Study Finds Non-Greenhouse Role for CO2 in Ice Age Cycles

Ellis and Palmer (2016), a study recently published in Geoscience Frontiers, sheds new light on the role of atmospheric carbon dioxide (CO2) in the alternation between glacial and interglacial periods.

In An Inconvenient Truth (AIT), Al Gore displayed a graph, based on Antarctic ice core data, plotting CO2 levels and global temperatures going back 650,000 years. He commented:

“It’s a complicated relationship but the most important part of it is this: When there is more CO2 in the atmosphere, the temperature increases because more heat from the Sun is trapped inside.”

Gore chose his words carefully. He did not actually say that changes in CO2 levels cause ice age cycles, but he allowed or even encouraged viewers to draw that conclusion. In reality, warm interglacial periods typically precede increases in CO2 levels by 600 ± 400 years.

The causality is nearly the opposite of what Gore insinuated. When ocean temperatures fall, seawater retains more dissolved CO2, and the expansion of polar sea ice further limits sea-to-air CO2 flux. Conversely, when the oceans warm, more dissolved CO2 outgases into the air. The science on these matters was well known when Gore developed the slide show presentation that became AIT.

However, some of Gores allies, such as the bloggers at Skeptical Science (SS), argue that rising CO2 levels had an important amplificatory effect on any warming trend already under way: “This positive feedback is necessary to trigger the shifts between glacials and interglacials as the effect of orbital changes is too weak to cause such variation.”

Ellis and Palmer agree with SS that orbital changes alone do not fully account for the shift from glacials to interglacials, but they take a very different view of the role of CO2. Some quick background here may be useful.

There are three types of orbital mechanics affecting global climate. Known as Milankovitch Cycles, they include precession (rotational motion of the Earth’s axis), eccentricity (deviations in Earth’s orbit from a perfect circle), and obliquity (angle between the Earth’s rotational and orbital axes). All change solar insolation in the Northern hemisphere during the summer months—that is, the amount of radiant solar energy received, measured in watts per square meter (W/M2).

The cycles have separate timescales (precession: 15,000-27,000 years; eccentricity: 90,000-100,000 years; obliquity: 41,000 years). Even when the cycles align to produce maximum insolation, they may not be enough to end an “ice age” (glaciation). A 100,000-year ice age cycle may have four or five solar maxima but only one interglacial.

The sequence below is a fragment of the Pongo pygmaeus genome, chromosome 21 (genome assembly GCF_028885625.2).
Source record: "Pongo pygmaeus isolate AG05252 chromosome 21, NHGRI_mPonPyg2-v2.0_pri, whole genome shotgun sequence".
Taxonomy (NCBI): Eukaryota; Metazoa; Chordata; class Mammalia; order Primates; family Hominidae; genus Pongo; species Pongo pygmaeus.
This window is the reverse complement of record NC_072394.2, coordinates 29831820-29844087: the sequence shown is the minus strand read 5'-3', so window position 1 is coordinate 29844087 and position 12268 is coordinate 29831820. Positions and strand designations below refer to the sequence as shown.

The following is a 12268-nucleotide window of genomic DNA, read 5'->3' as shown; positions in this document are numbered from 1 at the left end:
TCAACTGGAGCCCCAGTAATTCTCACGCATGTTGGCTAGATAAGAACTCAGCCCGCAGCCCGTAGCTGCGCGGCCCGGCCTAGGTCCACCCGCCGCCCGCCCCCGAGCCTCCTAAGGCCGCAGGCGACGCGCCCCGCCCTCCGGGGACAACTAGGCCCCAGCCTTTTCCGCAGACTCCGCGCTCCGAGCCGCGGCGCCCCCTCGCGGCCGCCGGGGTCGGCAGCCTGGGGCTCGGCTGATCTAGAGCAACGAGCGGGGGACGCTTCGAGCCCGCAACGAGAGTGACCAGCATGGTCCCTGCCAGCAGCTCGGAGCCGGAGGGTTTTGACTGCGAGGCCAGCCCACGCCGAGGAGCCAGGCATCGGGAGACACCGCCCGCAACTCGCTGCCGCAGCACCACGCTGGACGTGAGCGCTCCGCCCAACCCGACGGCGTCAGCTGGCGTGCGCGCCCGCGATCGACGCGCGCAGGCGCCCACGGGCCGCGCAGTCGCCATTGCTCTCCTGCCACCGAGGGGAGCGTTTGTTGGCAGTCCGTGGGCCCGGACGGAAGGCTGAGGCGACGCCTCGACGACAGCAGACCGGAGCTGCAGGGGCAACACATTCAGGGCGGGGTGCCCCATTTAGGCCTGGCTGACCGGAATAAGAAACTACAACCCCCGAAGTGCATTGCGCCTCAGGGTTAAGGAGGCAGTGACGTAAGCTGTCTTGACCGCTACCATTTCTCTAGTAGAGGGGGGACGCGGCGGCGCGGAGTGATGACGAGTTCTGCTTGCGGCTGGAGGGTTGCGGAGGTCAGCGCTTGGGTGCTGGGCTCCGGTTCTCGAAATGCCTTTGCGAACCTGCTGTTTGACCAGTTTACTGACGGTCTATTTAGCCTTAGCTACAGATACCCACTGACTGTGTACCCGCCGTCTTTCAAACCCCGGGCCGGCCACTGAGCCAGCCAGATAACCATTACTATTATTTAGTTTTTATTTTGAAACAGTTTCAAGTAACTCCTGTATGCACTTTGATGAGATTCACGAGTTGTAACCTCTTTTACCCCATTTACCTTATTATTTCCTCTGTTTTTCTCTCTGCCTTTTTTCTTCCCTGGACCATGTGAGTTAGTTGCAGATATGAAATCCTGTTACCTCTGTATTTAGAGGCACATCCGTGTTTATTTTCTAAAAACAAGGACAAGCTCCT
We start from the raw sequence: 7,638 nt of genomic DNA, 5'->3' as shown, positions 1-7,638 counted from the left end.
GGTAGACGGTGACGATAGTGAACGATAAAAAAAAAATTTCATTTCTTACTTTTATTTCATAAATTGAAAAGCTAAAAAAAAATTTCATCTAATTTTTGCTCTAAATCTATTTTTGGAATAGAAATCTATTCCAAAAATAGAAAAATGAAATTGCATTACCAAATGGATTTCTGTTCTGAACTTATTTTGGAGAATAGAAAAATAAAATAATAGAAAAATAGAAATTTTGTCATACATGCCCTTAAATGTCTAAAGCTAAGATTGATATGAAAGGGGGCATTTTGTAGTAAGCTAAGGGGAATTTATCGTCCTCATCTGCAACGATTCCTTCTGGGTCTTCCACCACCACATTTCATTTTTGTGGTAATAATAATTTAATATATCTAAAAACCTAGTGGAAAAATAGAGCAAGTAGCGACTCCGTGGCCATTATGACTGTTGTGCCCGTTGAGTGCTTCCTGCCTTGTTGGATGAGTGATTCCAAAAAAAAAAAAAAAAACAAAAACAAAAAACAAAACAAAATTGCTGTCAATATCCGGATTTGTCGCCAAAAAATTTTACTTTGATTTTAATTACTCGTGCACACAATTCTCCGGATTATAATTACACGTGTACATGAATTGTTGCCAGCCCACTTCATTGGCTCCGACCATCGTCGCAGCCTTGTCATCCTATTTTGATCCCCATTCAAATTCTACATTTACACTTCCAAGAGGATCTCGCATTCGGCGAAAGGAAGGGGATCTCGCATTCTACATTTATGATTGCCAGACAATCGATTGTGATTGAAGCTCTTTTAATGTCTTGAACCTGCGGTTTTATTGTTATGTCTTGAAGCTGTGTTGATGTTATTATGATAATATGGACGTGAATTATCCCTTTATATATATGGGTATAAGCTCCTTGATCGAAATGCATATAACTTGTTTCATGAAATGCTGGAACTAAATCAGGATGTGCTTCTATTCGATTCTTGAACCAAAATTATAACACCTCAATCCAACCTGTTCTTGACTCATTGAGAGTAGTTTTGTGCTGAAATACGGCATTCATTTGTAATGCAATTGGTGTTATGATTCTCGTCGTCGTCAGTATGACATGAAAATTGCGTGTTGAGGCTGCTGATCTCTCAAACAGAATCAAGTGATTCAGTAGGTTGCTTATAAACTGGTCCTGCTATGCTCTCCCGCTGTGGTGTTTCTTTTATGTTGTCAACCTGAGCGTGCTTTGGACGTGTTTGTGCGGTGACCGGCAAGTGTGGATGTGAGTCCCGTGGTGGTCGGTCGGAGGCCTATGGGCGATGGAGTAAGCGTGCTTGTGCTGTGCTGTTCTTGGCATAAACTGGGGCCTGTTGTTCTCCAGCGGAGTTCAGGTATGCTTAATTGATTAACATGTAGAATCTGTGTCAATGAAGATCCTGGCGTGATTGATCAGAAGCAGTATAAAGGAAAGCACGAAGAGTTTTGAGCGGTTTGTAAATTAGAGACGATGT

What other factor or factors must be present to produce interglacial warmth? That is the mystery Ellis and Palmer set out to solve. In their words:

“Since the discovery of ice-age cycles almost two centuries ago, a large amount of geological evidence has been assembled from a variety of sources, and many different hypotheses have been advanced to account for their approximate 100 kyr periodicity and asymmetric, saw-tooth temperature response. Improved calculations of Milankovitch insolation cycles and greater precision of Antarctic ice-core records demonstrate that each major deglaciation coincides with maximum summer insolation in the northern hemisphere. And yet many of the other insolation maxima only trigger minor warming events, and so interglacials only occur after four or five insolation cycles. No generally accepted explanation exists for this peculiar intermittent climate response, and any comprehensive explanation for ice-age modulation and periodicity has to be able to explain this anomaly.”

Their answer, elegant in its economy and simplicity, is also quite paradoxical. Carbon dioxide plays a critical role but not, as Gore and SS contend, because CO2 is a greenhouse gas. Rather, CO2 is a climate driver because it is plant food.

The causality works like this. Global cooling depresses atmospheric CO2 levels down to 190-200 parts per million—barely enough to sustain plant life. Inadequate CO2 wipes out forests and grasslands, especially in high altitude areas with cold climates. Vegetation dieback increases soil erosion, drying, and desertification. Those changes in soils increase dust storms. Dust deposited on ice sheets over millennia significantly reduce their albedo (ability to reflect rather than absorb sunlight). Reduced albedo enables the next solar maxima to melt the ice, shifting the climate into an interglacial.

The empirical basis for this theory is intuitively compelling.

First, over geologic time (the past 800,000 years), millennia of declining CO2 levels always precede periods of increased dust storms.

Second, millennia of increased dust storms always precede interglacial periods.

The researchers summarize their argument as follows:

“Ice ages are therefore forced by orbital cycles and Milankovitch insolation, but regulated by ice albedo and dust-albedo feedbacks. And the warming effects of dust-ice albedo are counterintuitively caused by a reduction in global temperatures and a corresponding reduction in CO2 concentrations. And while this proposal represents a reversal of conventional thinking it does explain each and every facet of the glacial cycle, and all of the many underlying mechanisms that control its periodicity and temperature excursions and limitations.”

The study concludes by noting that although CO2 plays a key role in regulating global climate on geologic time scales, “the greenhouse-gas attributes of CO2 play little or no part in this complex feedback system.”